Manx Shearwater at sea, photograph by Nathan Fletcher
Annette Fayet (Department of Zoology, University of Oxford, UK) and colleagues have published online in the open-access journal Marine Ornithology on the migration route of western Atlantic Manx Shearwaters Puffinus puffinus.
The paper’s abstract follows:
“Manx Shearwaters are transequatorial migrants, and most of the world's population breeds in Britain and winters off the Patagonian Shelf in the western South Atlantic. The migration route of British birds follows a well-known clockwise movement between the North and South Atlantic, taking advantage of the winds. Whether this main Manx Shearwater migration corridor is used by the smaller populations breeding in the western North Atlantic is unknown. Here, we report our findings from tracking two adults from a newly-established colony of Manx Shearwaters in Maine, USA using miniature geolocators. The tracked shearwaters followed a post-breeding migration route southward along the US East Coast, through the Caribbean Sea, and along the coast of eastern South America. Such a route greatly differs from the western North Atlantic birds' southbound migration route, being instead the reverse of the British birds' spring migration route. We also used the tracking data to provide insight into the phenology of the birds' annual cycle. Although our sample size is very small, our findings reveal a previously unknown migration route of Manx Shearwaters and raise questions about the origin of birds on western North Atlantic colonies and the mechanisms controlling migratory direction in the species.”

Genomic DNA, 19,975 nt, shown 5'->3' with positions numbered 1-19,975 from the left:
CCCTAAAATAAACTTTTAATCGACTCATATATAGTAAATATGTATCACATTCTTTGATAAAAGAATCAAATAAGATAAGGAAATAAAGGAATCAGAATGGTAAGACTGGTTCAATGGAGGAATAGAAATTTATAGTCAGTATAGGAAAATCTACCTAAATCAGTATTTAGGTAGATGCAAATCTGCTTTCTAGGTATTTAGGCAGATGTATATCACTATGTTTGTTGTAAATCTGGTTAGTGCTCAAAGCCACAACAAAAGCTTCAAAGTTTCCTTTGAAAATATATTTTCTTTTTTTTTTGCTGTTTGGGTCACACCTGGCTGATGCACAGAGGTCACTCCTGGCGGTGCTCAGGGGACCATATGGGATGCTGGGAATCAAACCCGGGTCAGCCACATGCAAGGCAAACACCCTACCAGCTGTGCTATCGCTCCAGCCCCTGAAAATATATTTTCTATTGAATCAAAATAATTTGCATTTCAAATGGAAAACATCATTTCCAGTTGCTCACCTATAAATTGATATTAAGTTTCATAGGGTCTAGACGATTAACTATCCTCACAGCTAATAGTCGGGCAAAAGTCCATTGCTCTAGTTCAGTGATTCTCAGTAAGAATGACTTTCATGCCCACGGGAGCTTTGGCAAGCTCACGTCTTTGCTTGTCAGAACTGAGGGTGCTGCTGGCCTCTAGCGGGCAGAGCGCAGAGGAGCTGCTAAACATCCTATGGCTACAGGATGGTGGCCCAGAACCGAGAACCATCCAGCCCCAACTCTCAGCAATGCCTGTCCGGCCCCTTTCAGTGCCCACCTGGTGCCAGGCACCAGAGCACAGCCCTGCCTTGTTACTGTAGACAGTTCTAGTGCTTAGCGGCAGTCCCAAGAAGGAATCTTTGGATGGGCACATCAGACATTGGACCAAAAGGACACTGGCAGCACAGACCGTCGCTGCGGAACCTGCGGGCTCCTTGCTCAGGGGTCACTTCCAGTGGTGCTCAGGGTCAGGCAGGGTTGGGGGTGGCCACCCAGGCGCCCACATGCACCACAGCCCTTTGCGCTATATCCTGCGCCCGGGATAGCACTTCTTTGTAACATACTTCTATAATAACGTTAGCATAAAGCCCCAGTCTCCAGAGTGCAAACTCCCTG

Fayet, A.L., Shannon, P., Lyons, D.E. & Kress, S.W. 2020. Manx shearwaters Puffinus puffinus breeding in the western Atlantic follow a different migration route from their eastern Atlantic conspecifics. Marine Ornithology 48: 179-183.
John Cooper, ACAP Information Officer, 17 July 2020